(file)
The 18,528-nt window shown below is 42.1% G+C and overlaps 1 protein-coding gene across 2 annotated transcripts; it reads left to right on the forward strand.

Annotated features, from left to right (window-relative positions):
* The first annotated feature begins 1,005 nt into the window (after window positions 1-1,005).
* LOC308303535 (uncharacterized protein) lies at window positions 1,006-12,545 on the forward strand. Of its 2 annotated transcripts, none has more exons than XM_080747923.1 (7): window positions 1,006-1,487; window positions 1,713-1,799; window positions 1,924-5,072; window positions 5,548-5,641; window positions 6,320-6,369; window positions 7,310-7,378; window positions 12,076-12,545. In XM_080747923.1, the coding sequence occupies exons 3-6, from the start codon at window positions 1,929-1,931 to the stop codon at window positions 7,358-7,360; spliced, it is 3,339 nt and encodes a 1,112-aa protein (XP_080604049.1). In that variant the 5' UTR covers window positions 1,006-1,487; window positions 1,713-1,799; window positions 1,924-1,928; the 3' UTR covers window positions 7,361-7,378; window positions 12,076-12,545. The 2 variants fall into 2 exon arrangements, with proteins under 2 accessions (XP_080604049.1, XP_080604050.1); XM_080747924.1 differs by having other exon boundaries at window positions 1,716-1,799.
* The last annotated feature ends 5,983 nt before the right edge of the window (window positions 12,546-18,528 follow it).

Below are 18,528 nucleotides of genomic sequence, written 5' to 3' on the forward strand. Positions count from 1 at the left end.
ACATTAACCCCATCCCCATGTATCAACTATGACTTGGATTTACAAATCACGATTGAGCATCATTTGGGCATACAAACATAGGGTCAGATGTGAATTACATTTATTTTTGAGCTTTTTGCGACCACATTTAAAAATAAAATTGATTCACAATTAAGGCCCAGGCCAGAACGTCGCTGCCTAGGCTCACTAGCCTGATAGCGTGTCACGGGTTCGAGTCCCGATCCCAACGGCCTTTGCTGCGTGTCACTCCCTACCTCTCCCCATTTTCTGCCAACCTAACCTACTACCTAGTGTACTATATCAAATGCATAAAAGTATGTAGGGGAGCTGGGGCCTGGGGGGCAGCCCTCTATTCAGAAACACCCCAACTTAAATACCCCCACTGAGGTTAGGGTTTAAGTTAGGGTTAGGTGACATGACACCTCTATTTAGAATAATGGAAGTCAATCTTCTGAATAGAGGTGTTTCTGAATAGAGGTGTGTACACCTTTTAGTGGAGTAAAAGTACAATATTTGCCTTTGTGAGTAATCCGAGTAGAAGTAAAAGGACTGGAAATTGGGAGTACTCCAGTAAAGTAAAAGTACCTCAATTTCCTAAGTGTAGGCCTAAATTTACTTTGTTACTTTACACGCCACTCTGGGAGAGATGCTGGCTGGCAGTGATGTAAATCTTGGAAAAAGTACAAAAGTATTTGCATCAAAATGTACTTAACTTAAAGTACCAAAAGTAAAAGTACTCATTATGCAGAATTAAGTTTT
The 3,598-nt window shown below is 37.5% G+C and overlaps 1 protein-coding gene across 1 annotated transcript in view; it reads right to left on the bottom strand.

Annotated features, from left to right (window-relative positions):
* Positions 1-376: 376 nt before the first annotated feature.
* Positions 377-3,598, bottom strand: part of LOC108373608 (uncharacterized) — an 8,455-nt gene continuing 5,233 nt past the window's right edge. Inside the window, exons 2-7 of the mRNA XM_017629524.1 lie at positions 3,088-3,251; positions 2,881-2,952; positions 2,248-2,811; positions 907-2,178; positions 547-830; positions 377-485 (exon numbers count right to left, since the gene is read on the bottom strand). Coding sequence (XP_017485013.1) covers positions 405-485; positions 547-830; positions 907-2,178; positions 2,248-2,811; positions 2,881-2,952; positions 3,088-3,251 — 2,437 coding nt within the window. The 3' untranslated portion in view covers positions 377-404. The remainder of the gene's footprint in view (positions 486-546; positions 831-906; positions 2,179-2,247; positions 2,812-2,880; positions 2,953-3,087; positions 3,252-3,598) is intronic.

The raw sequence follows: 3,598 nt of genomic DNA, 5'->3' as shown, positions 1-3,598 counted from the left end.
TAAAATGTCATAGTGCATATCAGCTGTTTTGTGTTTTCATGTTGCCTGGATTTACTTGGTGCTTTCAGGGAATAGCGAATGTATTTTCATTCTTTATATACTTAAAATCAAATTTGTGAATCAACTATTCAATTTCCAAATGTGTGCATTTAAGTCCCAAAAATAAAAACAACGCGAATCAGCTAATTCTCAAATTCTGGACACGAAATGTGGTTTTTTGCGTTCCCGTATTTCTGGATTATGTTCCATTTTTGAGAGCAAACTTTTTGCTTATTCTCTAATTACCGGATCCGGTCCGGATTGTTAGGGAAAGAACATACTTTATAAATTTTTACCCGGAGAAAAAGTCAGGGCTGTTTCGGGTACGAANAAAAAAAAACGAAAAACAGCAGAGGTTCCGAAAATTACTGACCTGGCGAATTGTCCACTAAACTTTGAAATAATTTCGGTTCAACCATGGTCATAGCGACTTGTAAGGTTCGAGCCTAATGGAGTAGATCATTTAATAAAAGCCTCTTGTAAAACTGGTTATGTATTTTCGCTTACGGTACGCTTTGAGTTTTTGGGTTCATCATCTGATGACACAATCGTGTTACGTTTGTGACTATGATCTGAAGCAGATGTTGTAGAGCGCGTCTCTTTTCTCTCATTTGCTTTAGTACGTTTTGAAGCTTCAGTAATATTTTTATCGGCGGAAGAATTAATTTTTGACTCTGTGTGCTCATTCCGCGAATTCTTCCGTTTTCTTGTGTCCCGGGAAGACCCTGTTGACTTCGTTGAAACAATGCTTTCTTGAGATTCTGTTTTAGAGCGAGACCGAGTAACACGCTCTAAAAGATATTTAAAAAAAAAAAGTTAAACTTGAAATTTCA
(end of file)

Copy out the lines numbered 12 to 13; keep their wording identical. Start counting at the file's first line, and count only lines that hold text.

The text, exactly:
The raw sequence follows: 3,598 nt of genomic DNA, 5'->3' as shown, positions 1-3,598 counted from the left end.
TAAAATGTCATAGTGCATATCAGCTGTTTTGTGTTTTCATGTTGCCTGGATTTACTTGGTGCTTTCAGGGAATAGCGAATGTATTTTCATTCTTTATATACTTAAAATCAAATTTGTGAATCAACTATTCAATTTCCAAATGTGTGCATTTAAGTCCCAAAAATAAAAACAACGCGAATCAGCTAATTCTCAAATTCTGGACACGAAATGTGGTTTTTTGCGTTCCCGTATTTCTGGATTATGTTCCATTTTTGAGAGCAAACTTTTTGCTTATTCTCTAATTACCGGATCCGGTCCGGATTGTTAGGGAAAGAACATACTTTATAAATTTTTACCCGGAGAAAAAGTCAGGGCTGTTTCGGGTACGAANAAAAAAAAACGAAAAACAGCAGAGGTTCCGAAAATTACTGACCTGGCGAATTGTCCACTAAACTTTGAAATAATTTCGGTTCAACCATGGTCATAGCGACTTGTAAGGTTCGAGCCTAATGGAGTAGATCATTTAATAAAAGCCTCTTGTAAAACTGGTTATGTATTTTCGCTTACGGTACGCTTTGAGTTTTTGGGTTCATCATCTGATGACACAATCGTGTTACGTTTGTGACTATGATCTGAAGCAGATGTTGTAGAGCGCGTCTCTTTTCTCTCATTTGCTTTAGTACGTTTTGAAGCTTCAGTAATATTTTTATCGGCGGAAGAATTAATTTTTGACTCTGTGTGCTCATTCCGCGAATTCTTCCGTTTTCTTGTGTCCCGGGAAGACCCTGTTGACTTCGTTGAAACAATGCTTTCTTGAGATTCTGTTTTAGAGCGAGACCGAGTAACACGCTCTAAAAGATATTTAAAAAAAAAAAGTTAAACTTGAAATTTCA